The New York Times has another MySpace article, this one giving a bit of history behind the service and how it came into existence.
Some interesting notes from the article:
The actual selling price for MySpace was actually $649 million. All along the numbers have been reported at $525 million, so I guess the final number must have been a little higher than what we all thought. Still, nearly a billion dollars for such a simple a great idea? We should all be so lucky. The only problem is that Tom Anderson and Chris DeWolfe didn’t actually want MySpace to be sold to Fox; instead, they were dragged along kicking and screaming and recieved a very small sum of the total sale amount. In truth, it was probably like ten million dollars apiece, which is not very small, but I guess I’d be complaining, too, if the total sale was almost a billion dollars and I only recieved a paltry ten mil.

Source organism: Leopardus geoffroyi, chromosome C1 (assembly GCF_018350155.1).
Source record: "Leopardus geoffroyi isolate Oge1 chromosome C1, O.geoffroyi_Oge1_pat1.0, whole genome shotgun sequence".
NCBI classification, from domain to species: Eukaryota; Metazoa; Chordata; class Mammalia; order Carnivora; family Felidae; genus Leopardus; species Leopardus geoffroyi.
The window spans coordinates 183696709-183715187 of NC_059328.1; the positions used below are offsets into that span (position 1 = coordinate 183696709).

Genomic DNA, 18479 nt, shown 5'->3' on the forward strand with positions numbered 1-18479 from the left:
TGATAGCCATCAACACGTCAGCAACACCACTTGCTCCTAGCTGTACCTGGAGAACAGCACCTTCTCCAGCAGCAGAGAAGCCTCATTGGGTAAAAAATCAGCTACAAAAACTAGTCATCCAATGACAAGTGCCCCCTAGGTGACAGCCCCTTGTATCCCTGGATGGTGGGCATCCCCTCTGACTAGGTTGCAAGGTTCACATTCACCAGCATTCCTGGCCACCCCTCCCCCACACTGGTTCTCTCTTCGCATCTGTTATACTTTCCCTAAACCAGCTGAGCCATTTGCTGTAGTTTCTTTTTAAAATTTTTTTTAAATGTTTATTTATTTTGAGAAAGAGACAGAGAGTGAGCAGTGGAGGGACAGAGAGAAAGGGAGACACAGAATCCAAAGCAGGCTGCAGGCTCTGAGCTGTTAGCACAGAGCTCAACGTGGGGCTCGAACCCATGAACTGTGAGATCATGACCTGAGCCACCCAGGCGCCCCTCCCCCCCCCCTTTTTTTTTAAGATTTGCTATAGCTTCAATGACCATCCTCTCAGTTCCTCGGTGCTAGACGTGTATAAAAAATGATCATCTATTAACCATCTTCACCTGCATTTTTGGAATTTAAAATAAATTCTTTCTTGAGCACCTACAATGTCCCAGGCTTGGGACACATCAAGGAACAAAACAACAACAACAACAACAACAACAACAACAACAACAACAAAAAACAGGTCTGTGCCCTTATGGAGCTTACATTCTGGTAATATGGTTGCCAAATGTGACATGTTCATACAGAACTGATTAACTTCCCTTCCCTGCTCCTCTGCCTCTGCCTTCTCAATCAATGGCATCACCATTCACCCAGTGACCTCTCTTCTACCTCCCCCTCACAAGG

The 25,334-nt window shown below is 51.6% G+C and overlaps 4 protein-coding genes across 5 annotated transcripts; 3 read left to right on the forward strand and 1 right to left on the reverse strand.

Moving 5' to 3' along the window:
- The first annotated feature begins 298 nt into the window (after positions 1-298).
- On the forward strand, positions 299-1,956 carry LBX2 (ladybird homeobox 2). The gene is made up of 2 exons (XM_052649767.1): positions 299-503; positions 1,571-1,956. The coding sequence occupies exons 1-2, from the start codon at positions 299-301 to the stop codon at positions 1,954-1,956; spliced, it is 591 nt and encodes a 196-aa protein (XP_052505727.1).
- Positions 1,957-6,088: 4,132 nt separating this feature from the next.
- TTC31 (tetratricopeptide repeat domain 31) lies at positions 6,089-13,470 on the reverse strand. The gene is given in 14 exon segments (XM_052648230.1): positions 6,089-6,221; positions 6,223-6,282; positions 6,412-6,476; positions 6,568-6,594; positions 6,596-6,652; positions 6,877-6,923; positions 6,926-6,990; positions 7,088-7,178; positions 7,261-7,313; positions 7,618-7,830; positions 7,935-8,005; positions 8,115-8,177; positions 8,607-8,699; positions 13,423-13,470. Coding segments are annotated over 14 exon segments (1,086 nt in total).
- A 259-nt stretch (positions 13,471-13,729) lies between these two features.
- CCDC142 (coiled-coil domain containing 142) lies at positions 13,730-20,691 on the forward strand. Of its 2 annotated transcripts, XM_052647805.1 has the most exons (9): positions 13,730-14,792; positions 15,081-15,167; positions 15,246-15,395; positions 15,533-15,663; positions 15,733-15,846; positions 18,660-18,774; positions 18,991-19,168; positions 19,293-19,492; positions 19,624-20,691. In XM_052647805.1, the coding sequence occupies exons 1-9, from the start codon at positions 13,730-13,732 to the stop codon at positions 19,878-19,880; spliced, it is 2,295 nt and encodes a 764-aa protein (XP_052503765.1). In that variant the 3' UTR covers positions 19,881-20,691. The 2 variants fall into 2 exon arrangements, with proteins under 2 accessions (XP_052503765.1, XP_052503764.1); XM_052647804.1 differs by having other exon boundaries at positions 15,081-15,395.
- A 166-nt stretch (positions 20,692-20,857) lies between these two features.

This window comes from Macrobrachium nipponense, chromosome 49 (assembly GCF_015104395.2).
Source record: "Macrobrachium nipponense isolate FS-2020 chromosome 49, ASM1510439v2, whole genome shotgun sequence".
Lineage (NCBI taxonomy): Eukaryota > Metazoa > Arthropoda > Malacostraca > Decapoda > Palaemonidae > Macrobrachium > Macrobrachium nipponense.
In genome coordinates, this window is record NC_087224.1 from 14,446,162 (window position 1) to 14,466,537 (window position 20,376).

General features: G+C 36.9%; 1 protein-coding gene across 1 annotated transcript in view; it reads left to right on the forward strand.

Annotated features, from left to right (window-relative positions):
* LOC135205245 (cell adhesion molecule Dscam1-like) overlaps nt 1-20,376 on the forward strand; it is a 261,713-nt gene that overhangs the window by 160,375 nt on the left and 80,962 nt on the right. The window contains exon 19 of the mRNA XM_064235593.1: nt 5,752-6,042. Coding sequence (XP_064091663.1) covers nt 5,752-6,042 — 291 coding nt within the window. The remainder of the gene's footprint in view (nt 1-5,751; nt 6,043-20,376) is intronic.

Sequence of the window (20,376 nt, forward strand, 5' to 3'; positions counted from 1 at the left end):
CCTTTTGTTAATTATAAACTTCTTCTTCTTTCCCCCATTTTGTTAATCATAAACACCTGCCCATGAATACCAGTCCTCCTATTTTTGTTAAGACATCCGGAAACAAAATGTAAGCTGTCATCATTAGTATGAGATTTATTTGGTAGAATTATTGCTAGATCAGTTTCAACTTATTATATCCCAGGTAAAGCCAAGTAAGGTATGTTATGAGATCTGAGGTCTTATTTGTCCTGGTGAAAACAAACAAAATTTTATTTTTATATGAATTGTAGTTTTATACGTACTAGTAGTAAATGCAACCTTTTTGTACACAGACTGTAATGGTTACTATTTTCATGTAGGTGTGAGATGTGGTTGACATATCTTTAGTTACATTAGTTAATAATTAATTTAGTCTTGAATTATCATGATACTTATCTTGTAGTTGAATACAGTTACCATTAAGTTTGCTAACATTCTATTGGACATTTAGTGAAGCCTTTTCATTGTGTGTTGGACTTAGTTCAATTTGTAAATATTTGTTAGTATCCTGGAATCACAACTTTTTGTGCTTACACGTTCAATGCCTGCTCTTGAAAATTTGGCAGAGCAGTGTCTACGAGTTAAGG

The next big advertising gambit for MySpace? Advertisers with profiles. Yeah, like a sixteen year old kid is really gonna want to add Tide or Microsoft as a friend. People know when they’re dealing with robots. Yeah, they add bands that they’ll likely never get a personal message from, but adding bands is a form of expression; it lets everyone know that they listen to something, that they hold something close to their hearts. I don’t foresee a time when anyone would add an advertiser as a friend because they’re so stoked about the product the advertiser is putting out.
It’s funny to read the article, because there’s such a direct contrast between the comments of Chris DeWolfe and the comments of those at News Corp. DeWolfe is all about the users, laughing at New Corp’s ideas on advertising, selling profiles to bands, etc, and pretty much dismisses them. I wonder how long Tom and Chris will be in charge, or even on the staff of MySpace, which by the way has grown to over 300 people.
And with 300 people on staff, you couldn’t hire ONE person to redo the design structure of the site so that everyone would have better-looking profiles?